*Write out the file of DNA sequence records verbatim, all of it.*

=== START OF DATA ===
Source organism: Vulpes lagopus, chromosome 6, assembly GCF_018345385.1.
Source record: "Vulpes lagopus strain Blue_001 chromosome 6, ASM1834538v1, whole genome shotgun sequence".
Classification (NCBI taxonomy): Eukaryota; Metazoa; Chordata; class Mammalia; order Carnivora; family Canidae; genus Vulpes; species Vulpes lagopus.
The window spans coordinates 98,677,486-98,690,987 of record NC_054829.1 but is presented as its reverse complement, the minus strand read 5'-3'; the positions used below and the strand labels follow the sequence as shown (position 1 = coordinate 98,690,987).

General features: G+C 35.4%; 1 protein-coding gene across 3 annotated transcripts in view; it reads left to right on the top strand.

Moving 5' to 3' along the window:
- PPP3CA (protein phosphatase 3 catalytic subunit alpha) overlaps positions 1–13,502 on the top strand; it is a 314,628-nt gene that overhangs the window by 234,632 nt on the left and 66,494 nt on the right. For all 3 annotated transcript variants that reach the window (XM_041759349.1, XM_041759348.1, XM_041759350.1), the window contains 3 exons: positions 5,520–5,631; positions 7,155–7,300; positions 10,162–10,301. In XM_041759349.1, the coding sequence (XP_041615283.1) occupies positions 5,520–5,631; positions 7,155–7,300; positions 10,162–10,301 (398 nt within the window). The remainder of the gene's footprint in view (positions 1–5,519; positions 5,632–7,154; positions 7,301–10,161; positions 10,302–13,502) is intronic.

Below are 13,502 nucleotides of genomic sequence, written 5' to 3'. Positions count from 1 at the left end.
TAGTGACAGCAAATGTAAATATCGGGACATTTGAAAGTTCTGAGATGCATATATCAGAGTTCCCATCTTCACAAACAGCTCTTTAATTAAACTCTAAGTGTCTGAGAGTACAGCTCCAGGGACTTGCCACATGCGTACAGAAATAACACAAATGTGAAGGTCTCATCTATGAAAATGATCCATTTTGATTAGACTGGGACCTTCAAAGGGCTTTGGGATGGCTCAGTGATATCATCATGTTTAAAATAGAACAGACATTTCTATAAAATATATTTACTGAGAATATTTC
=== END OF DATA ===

Source organism: Vulpes lagopus, chromosome 6, assembly GCF_018345385.1.
Source record: "Vulpes lagopus strain Blue_001 chromosome 6, ASM1834538v1, whole genome shotgun sequence".
Classification (NCBI taxonomy): Eukaryota; Metazoa; Chordata; class Mammalia; order Carnivora; family Canidae; genus Vulpes; species Vulpes lagopus.
The window spans coordinates 98,677,486-98,690,987 of record NC_054829.1 but is presented as its reverse complement, the minus strand read 5'-3'; the positions used below and the strand labels follow the sequence as shown (position 1 = coordinate 98,690,987).

General features: G+C 35.4%; 1 protein-coding gene across 3 annotated transcripts in view; it reads left to right on the top strand.

Moving 5' to 3' along the window:
- PPP3CA (protein phosphatase 3 catalytic subunit alpha) overlaps positions 1–13,502 on the top strand; it is a 314,628-nt gene that overhangs the window by 234,632 nt on the left and 66,494 nt on the right. For all 3 annotated transcript variants that reach the window (XM_041759349.1, XM_041759348.1, XM_041759350.1), the window contains 3 exons: positions 5,520–5,631; positions 7,155–7,300; positions 10,162–10,301. In XM_041759349.1, the coding sequence (XP_041615283.1) occupies positions 5,520–5,631; positions 7,155–7,300; positions 10,162–10,301 (398 nt within the window). The remainder of the gene's footprint in view (positions 1–5,519; positions 5,632–7,154; positions 7,301–10,161; positions 10,302–13,502) is intronic.

Below are 13,502 nucleotides of genomic sequence, written 5' to 3'. Positions count from 1 at the left end.
TAGTGACAGCAAATGTAAATATCGGGACATTTGAAAGTTCTGAGATGCATATATCAGAGTTCCCATCTTCACAAACAGCTCTTTAATTAAACTCTAAGTGTCTGAGAGTACAGCTCCAGGGACTTGCCACATGCGTACAGAAATAACACAAATGTGAAGGTCTCATCTATGAAAATGATCCATTTTGATTAGACTGGGACCTTCAAAGGGCTTTGGGATGGCTCAGTGATATCATCATGTTTAAAATAGAACAGACATTTCTATAAAATATATTTACTGAGAATATTTC